Exploitative piece is like a Victorian freak show disguised as a public health story
65ST CARL DEAD AFTER ICE CREAM
‘Britain’s fattest man has died – hours after ordering an apple crumble and ice cream from his favourite takeaway.’
So begins the Sun’s coverage of the death of one Carl Thompson, at the age of 33, at his home yesterday in Dover, Kent.
The Sun also saw fit to publish a nearly full-page photograph of the recently deceased Mr Thompson, in case readers wondered what an obese person looks like.
But as the piece notes of Mr Thompson:
“He began eating heavily to numb the pain after his mum died of breast cancer in 2012.”
It quotes Mr Thompson, from a front-page Sun interview in April, saying:
“I just can’t stop eating. I’ll eat anything that’s put in front of me. The bottom line is I could die if I keep going the way I do.”
For someone to keep eating like this for years until they reach 65 stone suggests a serious fault in their mental health.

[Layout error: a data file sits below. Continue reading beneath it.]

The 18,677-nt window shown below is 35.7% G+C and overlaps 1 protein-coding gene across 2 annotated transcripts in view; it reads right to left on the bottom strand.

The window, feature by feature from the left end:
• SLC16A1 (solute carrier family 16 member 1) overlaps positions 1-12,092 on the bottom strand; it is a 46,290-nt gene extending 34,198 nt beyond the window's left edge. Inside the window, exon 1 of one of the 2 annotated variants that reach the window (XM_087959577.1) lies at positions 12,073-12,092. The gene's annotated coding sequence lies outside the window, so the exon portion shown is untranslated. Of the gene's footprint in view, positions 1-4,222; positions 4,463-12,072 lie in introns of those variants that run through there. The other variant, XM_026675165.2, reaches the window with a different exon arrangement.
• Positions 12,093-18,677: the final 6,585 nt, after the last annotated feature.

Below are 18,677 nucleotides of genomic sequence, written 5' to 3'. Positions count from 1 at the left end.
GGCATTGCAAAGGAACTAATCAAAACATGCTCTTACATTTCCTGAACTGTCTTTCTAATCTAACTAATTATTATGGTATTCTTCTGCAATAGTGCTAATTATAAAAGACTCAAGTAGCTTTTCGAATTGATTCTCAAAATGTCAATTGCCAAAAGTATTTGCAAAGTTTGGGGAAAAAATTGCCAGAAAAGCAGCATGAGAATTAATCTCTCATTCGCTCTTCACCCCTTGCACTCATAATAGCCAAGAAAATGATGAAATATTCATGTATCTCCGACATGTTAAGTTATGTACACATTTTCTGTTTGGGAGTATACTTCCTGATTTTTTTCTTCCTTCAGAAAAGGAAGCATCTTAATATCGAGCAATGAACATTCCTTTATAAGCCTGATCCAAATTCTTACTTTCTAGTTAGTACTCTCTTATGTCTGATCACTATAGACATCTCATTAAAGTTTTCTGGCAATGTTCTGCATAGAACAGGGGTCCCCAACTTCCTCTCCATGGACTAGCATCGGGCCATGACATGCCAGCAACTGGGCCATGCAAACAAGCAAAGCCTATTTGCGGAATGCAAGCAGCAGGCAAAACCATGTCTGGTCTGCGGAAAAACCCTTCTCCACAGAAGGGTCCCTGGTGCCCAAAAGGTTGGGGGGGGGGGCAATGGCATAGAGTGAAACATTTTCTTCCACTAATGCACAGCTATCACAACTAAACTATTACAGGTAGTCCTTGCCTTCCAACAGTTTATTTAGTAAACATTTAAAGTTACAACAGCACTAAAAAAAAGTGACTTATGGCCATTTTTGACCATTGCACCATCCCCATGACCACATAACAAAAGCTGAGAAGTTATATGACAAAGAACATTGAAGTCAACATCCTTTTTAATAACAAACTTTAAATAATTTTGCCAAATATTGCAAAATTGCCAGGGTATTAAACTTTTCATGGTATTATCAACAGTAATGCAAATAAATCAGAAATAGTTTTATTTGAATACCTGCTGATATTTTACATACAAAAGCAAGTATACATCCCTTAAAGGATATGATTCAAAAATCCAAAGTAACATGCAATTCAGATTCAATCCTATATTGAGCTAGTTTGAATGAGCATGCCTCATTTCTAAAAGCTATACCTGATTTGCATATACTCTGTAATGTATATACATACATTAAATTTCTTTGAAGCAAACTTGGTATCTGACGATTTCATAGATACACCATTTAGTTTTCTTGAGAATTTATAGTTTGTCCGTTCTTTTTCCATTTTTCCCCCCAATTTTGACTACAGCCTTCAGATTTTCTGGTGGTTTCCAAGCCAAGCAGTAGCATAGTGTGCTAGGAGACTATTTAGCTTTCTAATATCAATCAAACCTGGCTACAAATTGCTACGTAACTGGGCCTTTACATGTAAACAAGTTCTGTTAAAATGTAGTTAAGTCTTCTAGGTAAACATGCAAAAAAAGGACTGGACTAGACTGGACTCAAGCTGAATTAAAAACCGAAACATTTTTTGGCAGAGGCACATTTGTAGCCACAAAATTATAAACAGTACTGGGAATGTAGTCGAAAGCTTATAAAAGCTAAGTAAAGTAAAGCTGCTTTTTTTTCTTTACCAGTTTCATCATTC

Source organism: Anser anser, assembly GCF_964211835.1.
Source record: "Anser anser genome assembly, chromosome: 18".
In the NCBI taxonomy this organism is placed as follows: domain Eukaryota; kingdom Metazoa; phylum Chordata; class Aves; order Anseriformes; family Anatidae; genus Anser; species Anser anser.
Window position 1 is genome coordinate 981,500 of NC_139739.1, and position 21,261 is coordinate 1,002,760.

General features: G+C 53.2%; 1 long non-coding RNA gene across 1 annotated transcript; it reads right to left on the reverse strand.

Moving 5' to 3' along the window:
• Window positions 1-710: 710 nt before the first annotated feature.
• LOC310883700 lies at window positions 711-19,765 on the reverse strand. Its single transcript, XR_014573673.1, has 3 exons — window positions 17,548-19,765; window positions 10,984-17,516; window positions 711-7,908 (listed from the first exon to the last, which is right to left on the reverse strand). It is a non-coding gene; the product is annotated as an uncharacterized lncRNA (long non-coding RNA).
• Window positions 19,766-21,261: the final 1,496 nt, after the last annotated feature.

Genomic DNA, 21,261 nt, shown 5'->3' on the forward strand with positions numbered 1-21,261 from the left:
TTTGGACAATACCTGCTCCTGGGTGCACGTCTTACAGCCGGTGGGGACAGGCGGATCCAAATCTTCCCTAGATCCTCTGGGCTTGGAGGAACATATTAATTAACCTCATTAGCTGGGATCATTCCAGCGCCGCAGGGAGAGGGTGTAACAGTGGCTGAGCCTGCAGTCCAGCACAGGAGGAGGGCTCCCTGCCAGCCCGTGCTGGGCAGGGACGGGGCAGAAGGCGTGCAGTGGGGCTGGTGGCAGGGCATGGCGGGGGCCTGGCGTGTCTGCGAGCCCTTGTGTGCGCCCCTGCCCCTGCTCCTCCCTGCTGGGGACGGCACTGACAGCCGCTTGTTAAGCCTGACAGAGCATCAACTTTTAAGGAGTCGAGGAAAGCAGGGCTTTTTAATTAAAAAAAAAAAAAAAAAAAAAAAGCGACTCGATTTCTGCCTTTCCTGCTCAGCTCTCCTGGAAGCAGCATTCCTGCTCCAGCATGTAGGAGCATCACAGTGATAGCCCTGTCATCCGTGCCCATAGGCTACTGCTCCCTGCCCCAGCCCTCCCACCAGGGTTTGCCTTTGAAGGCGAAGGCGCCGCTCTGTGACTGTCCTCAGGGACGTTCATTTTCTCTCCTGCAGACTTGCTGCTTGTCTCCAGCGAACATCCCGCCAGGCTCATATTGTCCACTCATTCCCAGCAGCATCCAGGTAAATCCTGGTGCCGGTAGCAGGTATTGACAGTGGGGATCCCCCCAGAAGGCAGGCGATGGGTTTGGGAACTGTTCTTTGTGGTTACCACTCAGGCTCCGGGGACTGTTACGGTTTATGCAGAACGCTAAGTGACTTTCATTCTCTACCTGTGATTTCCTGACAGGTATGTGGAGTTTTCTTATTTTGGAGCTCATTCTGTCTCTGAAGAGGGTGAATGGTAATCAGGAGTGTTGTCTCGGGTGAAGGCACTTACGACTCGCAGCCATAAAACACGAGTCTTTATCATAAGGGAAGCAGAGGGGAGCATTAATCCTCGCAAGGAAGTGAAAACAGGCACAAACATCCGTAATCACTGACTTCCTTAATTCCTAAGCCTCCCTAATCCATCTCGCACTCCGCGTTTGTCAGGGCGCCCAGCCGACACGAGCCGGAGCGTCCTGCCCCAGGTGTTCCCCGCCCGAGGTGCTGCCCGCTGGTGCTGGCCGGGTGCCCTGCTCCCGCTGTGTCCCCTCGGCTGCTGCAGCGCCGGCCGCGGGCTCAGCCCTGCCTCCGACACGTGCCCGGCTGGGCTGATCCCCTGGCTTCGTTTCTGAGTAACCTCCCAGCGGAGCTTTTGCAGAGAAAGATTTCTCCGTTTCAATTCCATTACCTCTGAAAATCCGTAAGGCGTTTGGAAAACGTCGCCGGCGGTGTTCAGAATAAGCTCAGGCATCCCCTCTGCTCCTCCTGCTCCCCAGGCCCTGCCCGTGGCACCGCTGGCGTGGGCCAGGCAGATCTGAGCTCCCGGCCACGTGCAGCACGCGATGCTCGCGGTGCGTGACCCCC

To its credit, the Sun includes the above information and a small column from a reporter, noting the paper arranged for five hours of addiction counselling for Mr Thompson.
Unfortunately, this only increases the sense of exploitation by the paper you have in reading the piece.
We are invited to gasp and perhaps chuckle at Mr Thompson’s size by means of the photograph and the grinning headline and introduction.
Then we are given heart-wrenching quotes from a local Pizza take-away owner saying Thompson was ‘full of life’ and optimistic about receiving help.
Finally an old quote from the deceased foretells his own death.
Highlighting cases such as these can be defended on several grounds. But newspapers should make up their minds if they are drawing attention to a public health issue or reproducing the affect of a Victorian freak show, for the general amusement of its readers.
Trying to do both at the same time, or use one as a cover for the other, makes you want to go and take a shower.
Adam Barnett is a staff writer at Left Foot Forward. Follow MediaWatch on Twitter
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